Arterial Blood Gas Interpretation

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The usual interpretation of the arterial blood gas follows a pattern like that shown above. First the paH is evaluated, then the paCO2. The determination is made if the acidosis or alkalosis is respiratory or metabolic, which are often modified by compensation mechanisms.

The problem for perfusionists and their patients is that this only works for a patient breathing under his own power. Once a patient is placed on a positive pressure ventilator or mechanical cardiopulmonary support, the traditional mode of ABG interpretation is useless because the ventilator or the pump do not allow the patient’s physiology to compensate naturally. In fact, the accepted ABG interpretation under these conditions is worse than useless because it can lead to false reassurance that the patient is stable and has a survivable physiology. The ABG of a patient on a ventilator or extracorporeal support does not provide a reliable measure of tissue pH or pCO2. The only reliable parameter that an ABG provides is the paO2 which reflects the lungs’ ability to exchange oxygen based on changes in the ventilator FiO2. In univentricular patients with mixed systemic and pulmonary blood flow, even this measurement is unreliable.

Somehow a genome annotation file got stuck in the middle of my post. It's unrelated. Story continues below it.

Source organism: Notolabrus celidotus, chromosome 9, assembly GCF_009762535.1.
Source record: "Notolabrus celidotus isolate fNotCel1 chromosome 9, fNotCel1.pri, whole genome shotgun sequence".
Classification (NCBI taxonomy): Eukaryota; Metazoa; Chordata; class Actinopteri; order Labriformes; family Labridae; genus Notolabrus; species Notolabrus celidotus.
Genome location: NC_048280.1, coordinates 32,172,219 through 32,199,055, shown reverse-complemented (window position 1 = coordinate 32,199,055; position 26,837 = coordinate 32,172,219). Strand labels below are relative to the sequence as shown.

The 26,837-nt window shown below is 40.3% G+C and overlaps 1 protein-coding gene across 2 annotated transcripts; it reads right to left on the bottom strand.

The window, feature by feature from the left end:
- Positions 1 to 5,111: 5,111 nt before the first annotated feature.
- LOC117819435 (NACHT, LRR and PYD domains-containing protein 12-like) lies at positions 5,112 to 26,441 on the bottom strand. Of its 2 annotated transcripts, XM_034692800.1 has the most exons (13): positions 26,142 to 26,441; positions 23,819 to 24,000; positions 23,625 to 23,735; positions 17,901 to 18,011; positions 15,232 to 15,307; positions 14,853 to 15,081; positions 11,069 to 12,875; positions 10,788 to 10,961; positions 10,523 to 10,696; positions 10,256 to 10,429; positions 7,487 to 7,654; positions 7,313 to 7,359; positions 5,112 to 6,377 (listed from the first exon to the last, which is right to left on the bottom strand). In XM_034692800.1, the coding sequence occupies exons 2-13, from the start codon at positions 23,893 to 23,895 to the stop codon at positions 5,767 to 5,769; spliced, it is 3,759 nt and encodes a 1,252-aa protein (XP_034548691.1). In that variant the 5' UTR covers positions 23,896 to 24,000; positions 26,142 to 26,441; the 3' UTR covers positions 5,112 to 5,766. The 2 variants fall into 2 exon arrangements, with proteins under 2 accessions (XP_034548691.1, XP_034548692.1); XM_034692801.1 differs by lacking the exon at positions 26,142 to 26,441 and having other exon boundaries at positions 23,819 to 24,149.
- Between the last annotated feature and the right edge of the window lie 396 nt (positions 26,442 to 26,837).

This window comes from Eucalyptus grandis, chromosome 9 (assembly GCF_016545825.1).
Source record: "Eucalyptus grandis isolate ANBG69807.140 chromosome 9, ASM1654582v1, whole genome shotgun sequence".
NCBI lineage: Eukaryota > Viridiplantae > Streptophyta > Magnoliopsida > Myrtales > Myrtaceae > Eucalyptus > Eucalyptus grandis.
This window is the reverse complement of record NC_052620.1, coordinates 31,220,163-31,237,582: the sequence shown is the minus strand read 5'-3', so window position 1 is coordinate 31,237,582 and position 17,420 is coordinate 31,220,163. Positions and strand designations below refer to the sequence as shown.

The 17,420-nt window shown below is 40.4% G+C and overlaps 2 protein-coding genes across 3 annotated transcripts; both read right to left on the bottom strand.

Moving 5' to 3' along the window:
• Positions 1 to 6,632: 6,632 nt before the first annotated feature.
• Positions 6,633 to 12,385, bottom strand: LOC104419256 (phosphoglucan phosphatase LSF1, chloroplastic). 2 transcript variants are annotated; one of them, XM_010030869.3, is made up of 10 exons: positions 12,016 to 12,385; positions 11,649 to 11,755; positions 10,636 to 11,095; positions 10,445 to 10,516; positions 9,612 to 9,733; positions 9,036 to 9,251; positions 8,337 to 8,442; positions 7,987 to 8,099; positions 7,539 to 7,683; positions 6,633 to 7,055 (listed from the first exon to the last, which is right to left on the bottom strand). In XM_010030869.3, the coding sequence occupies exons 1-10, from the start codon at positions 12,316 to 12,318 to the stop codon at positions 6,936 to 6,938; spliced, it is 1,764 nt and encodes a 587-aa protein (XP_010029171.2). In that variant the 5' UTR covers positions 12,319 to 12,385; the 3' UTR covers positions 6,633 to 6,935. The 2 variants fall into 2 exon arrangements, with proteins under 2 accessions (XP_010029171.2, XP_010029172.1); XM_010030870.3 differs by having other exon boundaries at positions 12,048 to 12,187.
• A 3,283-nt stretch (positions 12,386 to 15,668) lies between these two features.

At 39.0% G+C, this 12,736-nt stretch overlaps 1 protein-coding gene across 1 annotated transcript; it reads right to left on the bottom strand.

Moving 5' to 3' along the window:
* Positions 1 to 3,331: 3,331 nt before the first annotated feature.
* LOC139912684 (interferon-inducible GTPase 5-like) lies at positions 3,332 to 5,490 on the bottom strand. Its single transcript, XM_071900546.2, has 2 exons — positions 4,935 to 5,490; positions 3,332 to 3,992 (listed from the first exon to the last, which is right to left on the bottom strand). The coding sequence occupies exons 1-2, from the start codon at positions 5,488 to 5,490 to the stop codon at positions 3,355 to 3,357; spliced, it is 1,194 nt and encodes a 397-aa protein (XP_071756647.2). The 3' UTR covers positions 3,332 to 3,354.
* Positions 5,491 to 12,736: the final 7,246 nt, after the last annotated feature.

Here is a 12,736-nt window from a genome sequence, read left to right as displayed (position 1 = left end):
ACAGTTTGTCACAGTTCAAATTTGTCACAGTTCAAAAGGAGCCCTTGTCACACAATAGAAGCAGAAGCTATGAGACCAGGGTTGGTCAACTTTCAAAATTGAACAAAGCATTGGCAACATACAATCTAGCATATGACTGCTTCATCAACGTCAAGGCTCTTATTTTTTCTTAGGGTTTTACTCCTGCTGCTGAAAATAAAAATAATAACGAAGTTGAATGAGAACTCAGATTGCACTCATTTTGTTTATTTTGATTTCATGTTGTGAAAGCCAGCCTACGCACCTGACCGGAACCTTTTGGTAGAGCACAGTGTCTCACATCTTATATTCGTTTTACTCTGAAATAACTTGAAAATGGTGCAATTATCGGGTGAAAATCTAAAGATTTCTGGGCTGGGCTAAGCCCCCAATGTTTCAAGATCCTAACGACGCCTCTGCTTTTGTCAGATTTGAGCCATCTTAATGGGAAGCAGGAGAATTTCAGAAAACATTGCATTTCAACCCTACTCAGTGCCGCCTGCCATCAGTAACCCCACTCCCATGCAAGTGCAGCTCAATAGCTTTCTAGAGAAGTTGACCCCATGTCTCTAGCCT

Arterial blood gas interpretation is the worst dogma in all of critical care and perfusion practice. Without an accompanying central venous blood gas, the ABG cannot be relied upon to assess a patient’s physiology. The APACHE III score relies on both the arterial pH and the arterial pCO2 to determine one of the score’s most important factors. A paH of 7.40 and a pCO2 of 40 mmHg would not add any points to the mortality score. However, a venous blood gas drawn on the same patient at the same time with a pvH of 7.00 and a pvCO2 of 80 mmHg would indicate that the patient is on the verge of imminent death, but not because of the abnormal pH or pCO2. Rather it is the gradient of 40 mmHg between the paCO2 and the pvCO2 which indicates a lethal level of tissue CO2 which will quickly lead to organ dysfunction, hemodynamic instability and cardiac failure and arrest.

Perfusion Theory is an educational platform for the Oxygen Pressure Field Theory (OPFT). August Krogh’s theoretical concept of the oxygen pressure field is explained and then applied to clinical applications in perfusion practice.

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